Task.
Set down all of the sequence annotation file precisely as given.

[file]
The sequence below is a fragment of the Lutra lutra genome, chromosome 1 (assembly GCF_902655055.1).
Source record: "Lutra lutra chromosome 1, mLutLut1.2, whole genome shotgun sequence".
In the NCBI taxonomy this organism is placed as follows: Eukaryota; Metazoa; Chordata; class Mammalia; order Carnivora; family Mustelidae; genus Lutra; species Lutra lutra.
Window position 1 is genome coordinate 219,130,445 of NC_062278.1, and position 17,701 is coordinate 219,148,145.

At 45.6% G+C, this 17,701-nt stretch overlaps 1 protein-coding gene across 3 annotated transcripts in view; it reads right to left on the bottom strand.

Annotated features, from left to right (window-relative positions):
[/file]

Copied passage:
The sequence below is a fragment of the Lutra lutra genome, chromosome 1 (assembly GCF_902655055.1).
Source record: "Lutra lutra chromosome 1, mLutLut1.2, whole genome shotgun sequence".
In the NCBI taxonomy this organism is placed as follows: Eukaryota; Metazoa; Chordata; class Mammalia; order Carnivora; family Mustelidae; genus Lutra; species Lutra lutra.
Window position 1 is genome coordinate 219,130,445 of NC_062278.1, and position 17,701 is coordinate 219,148,145.

At 45.6% G+C, this 17,701-nt stretch overlaps 1 protein-coding gene across 3 annotated transcripts in view; it reads right to left on the bottom strand.

Annotated features, from left to right (window-relative positions):